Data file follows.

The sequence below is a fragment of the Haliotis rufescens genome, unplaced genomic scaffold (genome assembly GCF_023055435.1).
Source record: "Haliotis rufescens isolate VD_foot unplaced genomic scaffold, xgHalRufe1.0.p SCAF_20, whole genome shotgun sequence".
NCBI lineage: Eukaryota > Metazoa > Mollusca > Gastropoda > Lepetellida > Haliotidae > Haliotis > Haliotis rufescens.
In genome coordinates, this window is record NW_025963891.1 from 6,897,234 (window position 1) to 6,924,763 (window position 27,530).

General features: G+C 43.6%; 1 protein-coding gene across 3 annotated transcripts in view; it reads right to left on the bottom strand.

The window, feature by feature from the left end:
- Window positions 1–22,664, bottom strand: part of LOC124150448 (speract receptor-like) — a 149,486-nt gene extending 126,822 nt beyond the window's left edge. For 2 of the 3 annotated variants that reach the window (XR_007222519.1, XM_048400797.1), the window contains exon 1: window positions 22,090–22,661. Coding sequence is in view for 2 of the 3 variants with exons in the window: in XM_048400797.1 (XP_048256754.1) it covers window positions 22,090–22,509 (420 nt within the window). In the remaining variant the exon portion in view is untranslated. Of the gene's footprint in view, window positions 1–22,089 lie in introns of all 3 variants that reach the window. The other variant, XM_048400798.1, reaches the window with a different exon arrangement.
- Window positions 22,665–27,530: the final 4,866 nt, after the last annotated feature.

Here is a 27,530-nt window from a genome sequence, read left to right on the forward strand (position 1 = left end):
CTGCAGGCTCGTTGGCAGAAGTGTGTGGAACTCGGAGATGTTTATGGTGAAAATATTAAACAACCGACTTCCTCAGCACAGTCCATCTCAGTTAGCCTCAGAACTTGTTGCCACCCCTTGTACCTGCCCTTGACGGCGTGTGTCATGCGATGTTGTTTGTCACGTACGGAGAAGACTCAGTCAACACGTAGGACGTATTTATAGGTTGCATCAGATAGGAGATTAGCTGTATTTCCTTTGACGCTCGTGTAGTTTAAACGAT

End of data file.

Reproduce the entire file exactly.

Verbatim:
The sequence below is a fragment of the Haliotis rufescens genome, unplaced genomic scaffold (genome assembly GCF_023055435.1).
Source record: "Haliotis rufescens isolate VD_foot unplaced genomic scaffold, xgHalRufe1.0.p SCAF_20, whole genome shotgun sequence".
NCBI lineage: Eukaryota > Metazoa > Mollusca > Gastropoda > Lepetellida > Haliotidae > Haliotis > Haliotis rufescens.
In genome coordinates, this window is record NW_025963891.1 from 6,897,234 (window position 1) to 6,924,763 (window position 27,530).

General features: G+C 43.6%; 1 protein-coding gene across 3 annotated transcripts in view; it reads right to left on the bottom strand.

The window, feature by feature from the left end:
- Window positions 1–22,664, bottom strand: part of LOC124150448 (speract receptor-like) — a 149,486-nt gene extending 126,822 nt beyond the window's left edge. For 2 of the 3 annotated variants that reach the window (XR_007222519.1, XM_048400797.1), the window contains exon 1: window positions 22,090–22,661. Coding sequence is in view for 2 of the 3 variants with exons in the window: in XM_048400797.1 (XP_048256754.1) it covers window positions 22,090–22,509 (420 nt within the window). In the remaining variant the exon portion in view is untranslated. Of the gene's footprint in view, window positions 1–22,089 lie in introns of all 3 variants that reach the window. The other variant, XM_048400798.1, reaches the window with a different exon arrangement.
- Window positions 22,665–27,530: the final 4,866 nt, after the last annotated feature.

Here is a 27,530-nt window from a genome sequence, read left to right on the forward strand (position 1 = left end):
CTGCAGGCTCGTTGGCAGAAGTGTGTGGAACTCGGAGATGTTTATGGTGAAAATATTAAACAACCGACTTCCTCAGCACAGTCCATCTCAGTTAGCCTCAGAACTTGTTGCCACCCCTTGTACCTGCCCTTGACGGCGTGTGTCATGCGATGTTGTTTGTCACGTACGGAGAAGACTCAGTCAACACGTAGGACGTATTTATAGGTTGCATCAGATAGGAGATTAGCTGTATTTCCTTTGACGCTCGTGTAGTTTAAACGAT